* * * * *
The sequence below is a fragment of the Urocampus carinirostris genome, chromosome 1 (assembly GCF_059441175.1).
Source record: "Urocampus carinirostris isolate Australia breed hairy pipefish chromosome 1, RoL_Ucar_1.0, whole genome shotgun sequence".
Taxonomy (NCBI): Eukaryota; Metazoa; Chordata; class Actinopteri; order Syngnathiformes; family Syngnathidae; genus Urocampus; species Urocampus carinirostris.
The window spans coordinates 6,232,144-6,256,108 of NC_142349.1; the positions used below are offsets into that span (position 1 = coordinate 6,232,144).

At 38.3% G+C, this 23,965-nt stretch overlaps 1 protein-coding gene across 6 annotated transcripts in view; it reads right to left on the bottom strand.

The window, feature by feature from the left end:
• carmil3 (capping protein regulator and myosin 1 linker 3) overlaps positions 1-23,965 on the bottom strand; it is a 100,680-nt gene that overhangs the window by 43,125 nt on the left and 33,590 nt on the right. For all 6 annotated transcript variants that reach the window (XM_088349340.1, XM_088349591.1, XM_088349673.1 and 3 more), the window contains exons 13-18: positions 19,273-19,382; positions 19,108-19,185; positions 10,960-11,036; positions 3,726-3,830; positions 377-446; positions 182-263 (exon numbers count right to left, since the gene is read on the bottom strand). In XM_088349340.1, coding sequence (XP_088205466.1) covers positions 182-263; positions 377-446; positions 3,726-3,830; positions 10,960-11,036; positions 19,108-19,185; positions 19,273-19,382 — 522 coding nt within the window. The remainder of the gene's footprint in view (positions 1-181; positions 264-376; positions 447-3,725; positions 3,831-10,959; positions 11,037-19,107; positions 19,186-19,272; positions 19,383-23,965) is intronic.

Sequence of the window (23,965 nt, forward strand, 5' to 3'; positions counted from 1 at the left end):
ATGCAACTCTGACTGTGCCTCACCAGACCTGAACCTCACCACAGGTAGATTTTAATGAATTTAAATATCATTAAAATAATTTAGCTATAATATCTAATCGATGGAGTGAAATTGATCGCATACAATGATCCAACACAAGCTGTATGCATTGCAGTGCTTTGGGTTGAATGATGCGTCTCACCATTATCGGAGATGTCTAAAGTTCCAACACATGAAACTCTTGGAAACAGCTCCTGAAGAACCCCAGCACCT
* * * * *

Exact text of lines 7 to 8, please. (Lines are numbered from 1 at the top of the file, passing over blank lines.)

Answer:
• carmil3 (capping protein regulator and myosin 1 linker 3) overlaps positions 1-23,965 on the bottom strand; it is a 100,680-nt gene that overhangs the window by 43,125 nt on the left and 33,590 nt on the right. For all 6 annotated transcript variants that reach the window (XM_088349340.1, XM_088349591.1, XM_088349673.1 and 3 more), the window contains exons 13-18: positions 19,273-19,382; positions 19,108-19,185; positions 10,960-11,036; positions 3,726-3,830; positions 377-446; positions 182-263 (exon numbers count right to left, since the gene is read on the bottom strand). In XM_088349340.1, coding sequence (XP_088205466.1) covers positions 182-263; positions 377-446; positions 3,726-3,830; positions 10,960-11,036; positions 19,108-19,185; positions 19,273-19,382 — 522 coding nt within the window. The remainder of the gene's footprint in view (positions 1-181; positions 264-376; positions 447-3,725; positions 3,831-10,959; positions 11,037-19,107; positions 19,186-19,272; positions 19,383-23,965) is intronic.

Sequence of the window (23,965 nt, forward strand, 5' to 3'; positions counted from 1 at the left end):